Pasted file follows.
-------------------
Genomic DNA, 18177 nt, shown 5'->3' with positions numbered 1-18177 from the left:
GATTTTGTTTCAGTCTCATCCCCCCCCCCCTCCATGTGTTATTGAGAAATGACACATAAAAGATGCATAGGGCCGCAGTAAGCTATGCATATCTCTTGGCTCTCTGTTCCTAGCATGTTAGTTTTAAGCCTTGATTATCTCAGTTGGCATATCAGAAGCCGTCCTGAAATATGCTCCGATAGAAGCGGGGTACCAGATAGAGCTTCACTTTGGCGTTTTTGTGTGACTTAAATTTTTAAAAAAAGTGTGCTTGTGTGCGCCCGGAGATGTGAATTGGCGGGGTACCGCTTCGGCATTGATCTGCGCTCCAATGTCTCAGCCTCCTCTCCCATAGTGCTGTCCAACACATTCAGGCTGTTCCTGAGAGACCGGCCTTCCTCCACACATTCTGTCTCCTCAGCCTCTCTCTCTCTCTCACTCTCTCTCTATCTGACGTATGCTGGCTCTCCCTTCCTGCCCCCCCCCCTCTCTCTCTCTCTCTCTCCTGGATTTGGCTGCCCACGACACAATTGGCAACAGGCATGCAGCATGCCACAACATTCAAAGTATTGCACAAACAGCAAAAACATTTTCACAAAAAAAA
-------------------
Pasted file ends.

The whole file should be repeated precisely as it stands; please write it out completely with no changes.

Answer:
Genomic DNA, 18177 nt, shown 5'->3' with positions numbered 1-18177 from the left:
GATTTTGTTTCAGTCTCATCCCCCCCCCCCTCCATGTGTTATTGAGAAATGACACATAAAAGATGCATAGGGCCGCAGTAAGCTATGCATATCTCTTGGCTCTCTGTTCCTAGCATGTTAGTTTTAAGCCTTGATTATCTCAGTTGGCATATCAGAAGCCGTCCTGAAATATGCTCCGATAGAAGCGGGGTACCAGATAGAGCTTCACTTTGGCGTTTTTGTGTGACTTAAATTTTTAAAAAAAGTGTGCTTGTGTGCGCCCGGAGATGTGAATTGGCGGGGTACCGCTTCGGCATTGATCTGCGCTCCAATGTCTCAGCCTCCTCTCCCATAGTGCTGTCCAACACATTCAGGCTGTTCCTGAGAGACCGGCCTTCCTCCACACATTCTGTCTCCTCAGCCTCTCTCTCTCTCTCACTCTCTCTCTATCTGACGTATGCTGGCTCTCCCTTCCTGCCCCCCCCCCTCTCTCTCTCTCTCTCTCCTGGATTTGGCTGCCCACGACACAATTGGCAACAGGCATGCAGCATGCCACAACATTCAAAGTATTGCACAAACAGCAAAAACATTTTCACAAAAAAAA